49 "the recruitment, transportation, transfer, harbouring or receipt of persons, by means of the threat or use of
force or other forms of coercion, of abduction, of fraud, of deception, of the abuse of power or of a position
of vulnerability or of the giving or receiving of payments or benefits to achieve the consent of a person
having control over another person, for the purpose of exploitation. Exploitation shall include, at a minimum,
the exploitation of the prostitution of others or other forms of sexual exploitation, forced labour or services,
slavery or practices similar to slavery. servitude or the removal of organs;" Trafficking Protocol (n2) art 3(a)
50 Ibid art 3(c)
51 Evident in the difference between the two provisions. Ibid 3(a),3(c)
52 Thailand Anti-Trafficking in Persons Act, B.E. 2551 (2008) (Anti-Trafficking Act)
accessed 07 June 2014 art 6(1)
53 Tom Obokata, 'Trafficking of Human Beings as a Crime against Humanity: Some Implications for the
International Legal System' [2005] The International and Comparative Law Quarterly 445, 448
54 John W. Salmond, Jurisprudence (Stevens & Haynes 1902) 219, L.B. Curzan & P.H. Richards, The
Longman Dictionary of Law (7th ed., Pearson Education Ltd 2007) 513, Mick Woodley (ed.), Osborns
Concise Law Dictionary (11th ed., Thomas Reuters 2009) 365
55 Rights codified in law. Ilias Bantekas & Lutz Oette International Human Rights Law and Practice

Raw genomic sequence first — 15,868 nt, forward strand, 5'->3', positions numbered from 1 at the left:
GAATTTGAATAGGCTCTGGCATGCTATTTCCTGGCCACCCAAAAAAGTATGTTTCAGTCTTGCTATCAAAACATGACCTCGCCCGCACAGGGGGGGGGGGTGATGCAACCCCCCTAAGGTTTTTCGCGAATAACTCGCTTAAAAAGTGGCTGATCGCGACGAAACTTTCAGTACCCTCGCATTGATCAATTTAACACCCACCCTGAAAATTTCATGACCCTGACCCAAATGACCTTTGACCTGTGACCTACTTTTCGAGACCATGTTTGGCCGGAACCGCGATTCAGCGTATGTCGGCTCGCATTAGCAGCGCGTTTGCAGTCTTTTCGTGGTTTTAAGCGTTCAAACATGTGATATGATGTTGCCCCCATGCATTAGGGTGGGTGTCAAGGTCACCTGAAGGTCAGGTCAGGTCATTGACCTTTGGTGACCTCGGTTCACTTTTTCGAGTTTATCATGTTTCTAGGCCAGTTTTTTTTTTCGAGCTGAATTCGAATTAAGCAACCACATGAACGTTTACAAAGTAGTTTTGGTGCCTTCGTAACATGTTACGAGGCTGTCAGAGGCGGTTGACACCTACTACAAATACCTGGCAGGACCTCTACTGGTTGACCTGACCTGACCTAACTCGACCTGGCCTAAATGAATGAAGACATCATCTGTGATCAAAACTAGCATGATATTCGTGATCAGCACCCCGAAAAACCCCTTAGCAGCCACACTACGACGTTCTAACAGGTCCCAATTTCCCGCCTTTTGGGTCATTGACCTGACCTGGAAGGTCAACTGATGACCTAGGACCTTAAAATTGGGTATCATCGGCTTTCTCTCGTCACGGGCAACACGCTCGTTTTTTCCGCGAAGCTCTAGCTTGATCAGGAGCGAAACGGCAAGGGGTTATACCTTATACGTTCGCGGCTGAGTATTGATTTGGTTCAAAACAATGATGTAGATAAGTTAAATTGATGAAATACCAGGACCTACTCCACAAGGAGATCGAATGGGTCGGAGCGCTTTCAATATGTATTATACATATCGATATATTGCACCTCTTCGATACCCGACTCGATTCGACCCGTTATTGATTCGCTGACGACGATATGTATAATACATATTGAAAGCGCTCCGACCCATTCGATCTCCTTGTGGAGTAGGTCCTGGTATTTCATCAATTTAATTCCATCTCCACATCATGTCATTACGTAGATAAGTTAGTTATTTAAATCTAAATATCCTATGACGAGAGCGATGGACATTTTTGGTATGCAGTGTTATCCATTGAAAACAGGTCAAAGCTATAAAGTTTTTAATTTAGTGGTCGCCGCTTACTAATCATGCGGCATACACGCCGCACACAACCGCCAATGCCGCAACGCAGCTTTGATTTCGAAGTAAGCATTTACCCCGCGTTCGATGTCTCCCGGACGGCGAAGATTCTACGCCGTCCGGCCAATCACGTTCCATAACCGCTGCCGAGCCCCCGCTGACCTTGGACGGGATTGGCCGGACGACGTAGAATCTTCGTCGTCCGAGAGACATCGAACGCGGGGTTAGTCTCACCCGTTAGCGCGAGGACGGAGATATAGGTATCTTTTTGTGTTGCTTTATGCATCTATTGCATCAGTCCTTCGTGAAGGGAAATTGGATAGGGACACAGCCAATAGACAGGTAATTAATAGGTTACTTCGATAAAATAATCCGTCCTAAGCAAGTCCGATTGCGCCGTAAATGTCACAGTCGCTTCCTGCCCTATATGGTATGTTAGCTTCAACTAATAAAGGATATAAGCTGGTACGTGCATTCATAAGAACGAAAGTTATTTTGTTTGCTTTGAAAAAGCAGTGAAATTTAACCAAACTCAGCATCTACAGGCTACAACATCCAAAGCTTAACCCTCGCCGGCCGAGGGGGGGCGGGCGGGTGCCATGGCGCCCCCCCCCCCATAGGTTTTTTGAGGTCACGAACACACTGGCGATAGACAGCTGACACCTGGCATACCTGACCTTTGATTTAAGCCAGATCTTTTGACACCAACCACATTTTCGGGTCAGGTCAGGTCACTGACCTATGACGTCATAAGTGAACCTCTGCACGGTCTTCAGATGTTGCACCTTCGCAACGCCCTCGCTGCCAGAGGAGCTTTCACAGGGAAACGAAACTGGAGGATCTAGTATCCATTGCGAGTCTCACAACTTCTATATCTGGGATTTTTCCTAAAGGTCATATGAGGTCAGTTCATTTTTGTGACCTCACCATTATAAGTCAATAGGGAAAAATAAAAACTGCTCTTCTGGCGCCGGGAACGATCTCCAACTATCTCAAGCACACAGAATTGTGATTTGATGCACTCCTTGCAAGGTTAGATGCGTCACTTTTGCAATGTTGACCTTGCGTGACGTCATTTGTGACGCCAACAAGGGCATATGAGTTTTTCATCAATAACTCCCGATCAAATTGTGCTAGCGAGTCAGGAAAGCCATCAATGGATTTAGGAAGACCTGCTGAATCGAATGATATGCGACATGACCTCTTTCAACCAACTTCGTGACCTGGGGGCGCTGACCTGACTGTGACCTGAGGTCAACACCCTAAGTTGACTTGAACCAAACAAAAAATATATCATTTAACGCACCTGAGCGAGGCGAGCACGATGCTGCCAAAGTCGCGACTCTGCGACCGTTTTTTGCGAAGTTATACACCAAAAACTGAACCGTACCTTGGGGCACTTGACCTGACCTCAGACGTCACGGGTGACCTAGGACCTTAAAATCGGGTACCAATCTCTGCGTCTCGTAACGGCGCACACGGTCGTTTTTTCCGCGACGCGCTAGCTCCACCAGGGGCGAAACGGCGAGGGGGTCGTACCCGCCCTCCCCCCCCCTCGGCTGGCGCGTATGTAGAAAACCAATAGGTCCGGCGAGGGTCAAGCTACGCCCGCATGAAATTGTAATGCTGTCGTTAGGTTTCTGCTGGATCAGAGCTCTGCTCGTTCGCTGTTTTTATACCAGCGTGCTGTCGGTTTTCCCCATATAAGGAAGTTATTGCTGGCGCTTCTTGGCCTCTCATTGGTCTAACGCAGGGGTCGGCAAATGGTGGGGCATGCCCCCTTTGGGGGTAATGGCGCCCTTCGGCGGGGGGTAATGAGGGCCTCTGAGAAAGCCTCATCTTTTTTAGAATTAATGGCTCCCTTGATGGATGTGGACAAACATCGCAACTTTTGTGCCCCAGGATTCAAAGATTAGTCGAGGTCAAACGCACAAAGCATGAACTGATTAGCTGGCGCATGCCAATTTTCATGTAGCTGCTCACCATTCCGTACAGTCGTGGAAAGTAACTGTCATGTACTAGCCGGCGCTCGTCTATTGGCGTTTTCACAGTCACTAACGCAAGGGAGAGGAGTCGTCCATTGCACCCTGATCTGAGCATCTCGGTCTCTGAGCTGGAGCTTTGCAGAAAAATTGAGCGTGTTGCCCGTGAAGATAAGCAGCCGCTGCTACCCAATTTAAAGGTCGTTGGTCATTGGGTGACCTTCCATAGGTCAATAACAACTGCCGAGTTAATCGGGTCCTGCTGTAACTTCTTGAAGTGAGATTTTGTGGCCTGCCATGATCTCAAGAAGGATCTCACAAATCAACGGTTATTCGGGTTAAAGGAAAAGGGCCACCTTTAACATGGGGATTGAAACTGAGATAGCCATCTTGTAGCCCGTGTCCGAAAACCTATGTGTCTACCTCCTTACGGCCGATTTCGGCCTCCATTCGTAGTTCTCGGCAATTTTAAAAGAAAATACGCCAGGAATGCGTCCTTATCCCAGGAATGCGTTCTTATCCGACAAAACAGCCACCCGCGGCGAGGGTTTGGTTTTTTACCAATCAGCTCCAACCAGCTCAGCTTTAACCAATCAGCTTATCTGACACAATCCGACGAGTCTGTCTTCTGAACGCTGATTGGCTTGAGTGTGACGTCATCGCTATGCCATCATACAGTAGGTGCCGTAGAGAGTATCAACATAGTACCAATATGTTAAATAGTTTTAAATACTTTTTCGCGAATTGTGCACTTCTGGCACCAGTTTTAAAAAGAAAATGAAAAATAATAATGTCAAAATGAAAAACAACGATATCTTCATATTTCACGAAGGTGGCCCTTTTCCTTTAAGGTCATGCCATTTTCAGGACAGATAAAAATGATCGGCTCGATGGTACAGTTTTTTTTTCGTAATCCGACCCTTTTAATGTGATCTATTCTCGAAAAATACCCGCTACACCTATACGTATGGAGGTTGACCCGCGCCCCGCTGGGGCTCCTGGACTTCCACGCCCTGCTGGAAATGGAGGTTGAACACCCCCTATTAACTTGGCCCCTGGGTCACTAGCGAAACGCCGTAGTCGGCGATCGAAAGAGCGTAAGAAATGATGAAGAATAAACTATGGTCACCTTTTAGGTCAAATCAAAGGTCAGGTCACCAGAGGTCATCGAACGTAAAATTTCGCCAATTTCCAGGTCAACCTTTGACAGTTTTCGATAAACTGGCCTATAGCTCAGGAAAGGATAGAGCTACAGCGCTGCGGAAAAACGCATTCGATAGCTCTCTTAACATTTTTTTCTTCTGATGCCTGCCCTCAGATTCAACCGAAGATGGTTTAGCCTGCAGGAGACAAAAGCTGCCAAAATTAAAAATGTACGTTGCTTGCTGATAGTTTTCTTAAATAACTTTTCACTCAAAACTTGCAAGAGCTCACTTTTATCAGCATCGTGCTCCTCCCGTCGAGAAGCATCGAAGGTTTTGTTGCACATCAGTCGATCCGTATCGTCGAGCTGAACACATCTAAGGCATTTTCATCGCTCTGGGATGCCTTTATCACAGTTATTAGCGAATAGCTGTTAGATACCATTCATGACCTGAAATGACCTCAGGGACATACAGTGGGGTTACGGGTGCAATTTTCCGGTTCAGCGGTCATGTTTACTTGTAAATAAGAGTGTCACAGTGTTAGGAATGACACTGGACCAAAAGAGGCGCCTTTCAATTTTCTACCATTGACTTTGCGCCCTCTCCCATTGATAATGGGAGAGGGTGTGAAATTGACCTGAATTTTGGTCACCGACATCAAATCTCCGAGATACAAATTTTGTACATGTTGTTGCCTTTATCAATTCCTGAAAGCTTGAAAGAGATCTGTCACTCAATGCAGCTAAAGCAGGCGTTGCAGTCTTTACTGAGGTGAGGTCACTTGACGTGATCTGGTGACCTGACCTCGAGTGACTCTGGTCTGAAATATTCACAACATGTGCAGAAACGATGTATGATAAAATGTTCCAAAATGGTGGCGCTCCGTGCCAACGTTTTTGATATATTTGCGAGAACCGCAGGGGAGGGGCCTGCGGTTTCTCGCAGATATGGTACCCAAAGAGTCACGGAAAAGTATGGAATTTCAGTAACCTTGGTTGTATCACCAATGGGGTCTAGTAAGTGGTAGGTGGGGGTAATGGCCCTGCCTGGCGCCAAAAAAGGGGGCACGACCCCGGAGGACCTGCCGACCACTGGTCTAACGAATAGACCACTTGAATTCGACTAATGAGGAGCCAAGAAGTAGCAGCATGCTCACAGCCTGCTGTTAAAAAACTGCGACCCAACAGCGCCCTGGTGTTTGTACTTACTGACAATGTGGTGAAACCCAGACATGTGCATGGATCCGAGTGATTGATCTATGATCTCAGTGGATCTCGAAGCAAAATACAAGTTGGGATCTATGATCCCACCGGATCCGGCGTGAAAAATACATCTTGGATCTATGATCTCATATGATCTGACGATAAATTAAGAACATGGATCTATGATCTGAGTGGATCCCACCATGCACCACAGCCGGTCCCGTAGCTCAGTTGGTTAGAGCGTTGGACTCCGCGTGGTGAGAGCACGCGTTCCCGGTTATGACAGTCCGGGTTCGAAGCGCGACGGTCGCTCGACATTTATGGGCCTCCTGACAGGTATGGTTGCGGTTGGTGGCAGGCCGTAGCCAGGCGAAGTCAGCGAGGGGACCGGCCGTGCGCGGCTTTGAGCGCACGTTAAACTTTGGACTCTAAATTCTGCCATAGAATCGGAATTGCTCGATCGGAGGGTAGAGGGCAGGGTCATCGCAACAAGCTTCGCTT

(Cambridge University Press 2013) 14
56 Rights by virtue of being human, applicable to all. Ibid 13,14
57 There is uncertainty as to which rights have customary status. Customary status referring to that established
in international customary law. Ibid 59-60 'international custom, as evidence of a general practice accepted as
law' Statute of the International Court of Justice (1945) art 38
58 Evident in numerous treaties and resolutions. For example: International Covenant on Civil and Political
Rights (adopted 16 December 1966, entered into force 23 March 1976) 999 UNTS 171 (ICCPR),
International Covenant on Economic, Social and Cultural Rights (adopted 16 December 1966, entered into
force 3 January 1976) 993 UNTS 3 (ICESCR), UDHR (n1), UNHRC, Twenty Fifth Session 'Enhancement of
international cooperation in the field of human rights' (12 March 2014) UN Doc A/HRC/25/L.3 1
59 Ilias Bantekas & Lutz Oette (n55) 72
60 Ibid 73